On May 7, President Obama made a stopover visit to Vilonia, Arkansas, to lift the spirits of its residents whose community was devastated twice in three years by tornadoes. As director of Enservio Service on Site (SOS), which works directly with policyholders to capture inventories in the wake of a disaster, Michael Pelonero took a break to share his experiences. From his third-story window he could see the barricades set up by the Secret Service in preparation for the President’s invitation-only press conference. As much as he wanted to meet the most powerful man in the world, Pelonero lamented that his team couldn’t even brush their teeth for lack of running water.

Our SOS team is spread out in an area between Vilonia, and the towns of Conway and Mayflower. About 30 miles southeast is Little Rock, the closest city.  We’re seeing a lot of the same damage that tornadoes cause as one would expect: complete total losses with homes taken down to their very foundations. Contents, what we specialize in, are scattered for miles in every direction.

Our biggest challenge is working with policyholders to figure out what was inside the home. Every catastrophe brings many challenges and tornadoes pose the biggest, especially when the town is small and almost entirely destroyed. In Vilonia, it’s very difficult for homeowners to get support because everybody is in the same predicament. People can’t help each other as is normally the case.

Car damaged in Louisville, Miss.

Vilonia, Conway, and Mayflower were all heavily hit. Louisville, Mississippi, where we also deployed a claims team, was also hit hard. Tornadoes rooted around larger cities, such as those that came through Joplin, Missouri, and Moore, Oklahoma, have more resources to draw from. Here, resources are minimal. In Louisville, there’s been no running water for 12 days. Even large chain restaurants like McDonald’s cannot supply ice with soft drinks. You can’t use their bathrooms because there’s no running water.

In towns this small, the city itself faces the same predicament as homeowners. We’re seeing a lot of church parking lots converted into impromptu campgrounds.  People are renting trailers and FEMA has rolled in housing. But temporary housing is severely lacking. Towns are being swarmed with an influx of outside service providers from multiple industries (contractors, electrical companies, debris removal companies, restoration vendors, insurance companies, etc.), who all put a major strain on these small towns, especially lodging. Not only do all these folks need a place a stay, so too do all the displaced residents.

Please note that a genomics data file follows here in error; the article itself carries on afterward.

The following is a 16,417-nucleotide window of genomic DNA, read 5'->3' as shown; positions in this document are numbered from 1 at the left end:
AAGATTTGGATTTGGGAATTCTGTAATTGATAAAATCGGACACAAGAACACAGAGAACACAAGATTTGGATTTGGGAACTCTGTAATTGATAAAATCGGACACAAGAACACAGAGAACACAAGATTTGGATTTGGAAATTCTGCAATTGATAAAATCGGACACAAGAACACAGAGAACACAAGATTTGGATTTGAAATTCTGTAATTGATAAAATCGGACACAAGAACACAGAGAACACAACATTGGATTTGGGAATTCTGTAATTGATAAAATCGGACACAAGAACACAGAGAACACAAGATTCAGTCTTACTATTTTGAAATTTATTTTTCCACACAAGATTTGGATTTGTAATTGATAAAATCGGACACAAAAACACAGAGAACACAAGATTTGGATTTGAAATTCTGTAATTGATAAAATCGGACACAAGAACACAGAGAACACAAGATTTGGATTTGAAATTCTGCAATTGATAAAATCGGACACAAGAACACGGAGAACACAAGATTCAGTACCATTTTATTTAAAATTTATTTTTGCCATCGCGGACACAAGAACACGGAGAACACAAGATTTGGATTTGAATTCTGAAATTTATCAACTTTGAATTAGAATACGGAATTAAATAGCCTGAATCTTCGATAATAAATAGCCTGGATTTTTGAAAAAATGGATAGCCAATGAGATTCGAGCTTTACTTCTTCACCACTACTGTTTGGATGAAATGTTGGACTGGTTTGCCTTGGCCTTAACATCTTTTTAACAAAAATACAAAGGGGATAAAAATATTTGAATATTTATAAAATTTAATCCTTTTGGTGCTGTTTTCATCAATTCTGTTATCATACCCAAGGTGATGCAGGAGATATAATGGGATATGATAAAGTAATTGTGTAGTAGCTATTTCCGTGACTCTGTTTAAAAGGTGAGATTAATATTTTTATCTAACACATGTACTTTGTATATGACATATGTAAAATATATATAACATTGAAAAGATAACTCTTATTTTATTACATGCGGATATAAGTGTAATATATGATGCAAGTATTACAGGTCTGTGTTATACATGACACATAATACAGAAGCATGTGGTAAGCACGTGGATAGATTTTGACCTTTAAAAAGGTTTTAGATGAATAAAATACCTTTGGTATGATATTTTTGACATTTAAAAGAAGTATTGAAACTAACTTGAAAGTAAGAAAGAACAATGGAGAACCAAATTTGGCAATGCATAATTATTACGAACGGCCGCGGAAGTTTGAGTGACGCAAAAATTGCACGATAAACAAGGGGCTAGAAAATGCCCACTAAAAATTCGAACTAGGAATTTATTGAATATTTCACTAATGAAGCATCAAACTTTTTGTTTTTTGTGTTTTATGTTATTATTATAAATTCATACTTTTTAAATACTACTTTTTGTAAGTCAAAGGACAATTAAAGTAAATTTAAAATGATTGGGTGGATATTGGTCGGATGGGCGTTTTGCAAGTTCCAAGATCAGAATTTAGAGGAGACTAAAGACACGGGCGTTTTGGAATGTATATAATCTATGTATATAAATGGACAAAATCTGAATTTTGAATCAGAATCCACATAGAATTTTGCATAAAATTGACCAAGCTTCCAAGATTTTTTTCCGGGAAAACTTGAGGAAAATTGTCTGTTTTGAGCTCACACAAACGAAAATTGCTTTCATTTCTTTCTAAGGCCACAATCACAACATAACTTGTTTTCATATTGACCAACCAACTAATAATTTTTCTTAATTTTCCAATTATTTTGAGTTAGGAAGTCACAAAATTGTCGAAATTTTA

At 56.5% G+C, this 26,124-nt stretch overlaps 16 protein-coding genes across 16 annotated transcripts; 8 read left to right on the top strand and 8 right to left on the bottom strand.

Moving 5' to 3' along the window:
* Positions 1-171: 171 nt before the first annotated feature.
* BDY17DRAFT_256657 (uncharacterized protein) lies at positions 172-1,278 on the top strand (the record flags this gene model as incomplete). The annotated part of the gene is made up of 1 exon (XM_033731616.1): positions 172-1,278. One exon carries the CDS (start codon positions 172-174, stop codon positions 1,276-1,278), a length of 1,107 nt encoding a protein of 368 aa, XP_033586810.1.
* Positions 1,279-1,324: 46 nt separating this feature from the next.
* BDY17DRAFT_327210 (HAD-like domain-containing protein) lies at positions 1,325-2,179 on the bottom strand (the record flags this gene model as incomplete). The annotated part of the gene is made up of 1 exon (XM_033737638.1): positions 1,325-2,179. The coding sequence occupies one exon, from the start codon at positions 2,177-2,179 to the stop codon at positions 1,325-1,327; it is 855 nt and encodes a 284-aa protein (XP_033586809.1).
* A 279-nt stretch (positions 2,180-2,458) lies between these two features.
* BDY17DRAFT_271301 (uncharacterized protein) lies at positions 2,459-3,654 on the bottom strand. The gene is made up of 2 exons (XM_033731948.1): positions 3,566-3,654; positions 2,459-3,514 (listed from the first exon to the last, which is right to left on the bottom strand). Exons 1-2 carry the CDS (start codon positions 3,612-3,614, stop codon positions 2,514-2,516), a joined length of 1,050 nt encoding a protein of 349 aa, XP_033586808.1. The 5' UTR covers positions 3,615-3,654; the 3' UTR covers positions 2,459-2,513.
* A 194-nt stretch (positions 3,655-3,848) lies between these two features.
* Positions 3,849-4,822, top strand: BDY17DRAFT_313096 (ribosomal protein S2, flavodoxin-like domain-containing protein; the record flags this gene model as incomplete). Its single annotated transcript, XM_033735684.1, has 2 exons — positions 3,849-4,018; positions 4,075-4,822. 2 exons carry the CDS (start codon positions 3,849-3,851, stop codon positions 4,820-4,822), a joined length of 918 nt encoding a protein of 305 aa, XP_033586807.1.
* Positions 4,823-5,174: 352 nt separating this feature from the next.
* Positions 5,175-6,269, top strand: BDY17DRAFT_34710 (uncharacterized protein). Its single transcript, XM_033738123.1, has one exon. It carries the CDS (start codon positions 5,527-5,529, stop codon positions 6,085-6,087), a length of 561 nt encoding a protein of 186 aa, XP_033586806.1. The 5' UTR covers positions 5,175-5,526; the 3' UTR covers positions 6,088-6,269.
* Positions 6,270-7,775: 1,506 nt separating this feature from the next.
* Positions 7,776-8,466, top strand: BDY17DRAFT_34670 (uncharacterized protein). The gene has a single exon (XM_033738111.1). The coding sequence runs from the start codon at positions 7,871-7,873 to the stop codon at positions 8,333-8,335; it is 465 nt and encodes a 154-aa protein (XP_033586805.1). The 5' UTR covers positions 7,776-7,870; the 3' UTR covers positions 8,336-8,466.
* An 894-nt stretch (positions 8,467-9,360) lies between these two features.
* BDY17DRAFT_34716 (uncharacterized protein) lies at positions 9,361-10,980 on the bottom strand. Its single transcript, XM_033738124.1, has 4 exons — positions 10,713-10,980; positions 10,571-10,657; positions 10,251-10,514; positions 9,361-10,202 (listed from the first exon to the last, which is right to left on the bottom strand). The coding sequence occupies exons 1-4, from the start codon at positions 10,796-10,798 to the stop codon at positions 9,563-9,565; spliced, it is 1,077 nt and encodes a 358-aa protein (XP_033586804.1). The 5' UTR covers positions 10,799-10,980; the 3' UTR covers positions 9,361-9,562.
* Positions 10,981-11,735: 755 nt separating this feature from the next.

The end goal is to compile a list of the lost contents to hand over to the insurer. In some cases we can make a relatively accurate estimate electronically using our data warehouse and looking at key demographics such as zip code, location, square footage, and how long the home owner has owned the property.

We go through a formal reconstruction process where our staff will sit with an insured for a half to a full day. We go room by room, and say, hey, let’s talk about the electronics in the living room.  Okay, now let’s talk about the furniture in the dining room. We conduct a room by room survey until we have a fully compiled list. The insurance company knows exactly, to the item, what needs replacing.

Taking the homeowner through this process can help bring a measure of relief and closure. As stressful as it sounds, there’s comfort in letting somebody know how much an object meant to that person. Losing all your belongings is an emotional roller coaster.

Taking a physical inventory gets the homeowner back on their feet faster.  It provides a timely and accurate settlement, which is the most important thing. It allows the homeowner to resume their normal life a little bit faster, which is what everyone wants.

Before working with the policyholder on the reconstruction process, we find it a best practice to create a friendly atmosphere before jumping right into listing contents. We want to get to know the person. We’ll ask, how long have you lived here?  Who lived in the house with you, including children and pets?  How much square footage did you have? Did you have an attic? There are about 10 qualifying pieces of information that need to be documented accurately. We try to unearth that info organically through a casual conversation.  We don’t want the homeowners to feel pressured.

Every major insurance carrier is being represented here. We’re working with State Auto, The Hartford Group, Auto Owners Insurance, GuideOne, PURE High Networth. It’s a concerted effort where everyone is on the same team.

We want to have a core presence not only for policyholders but also for adjusters. Our message to insurers is, we’re here to help. We’ll do whatever it takes.

Michael Pelonero is director of Enservio Service on Site, a team of field representatives that offers boots-on-the-ground contents inventory capture for large loss property claims throughout the country on behalf of insurers.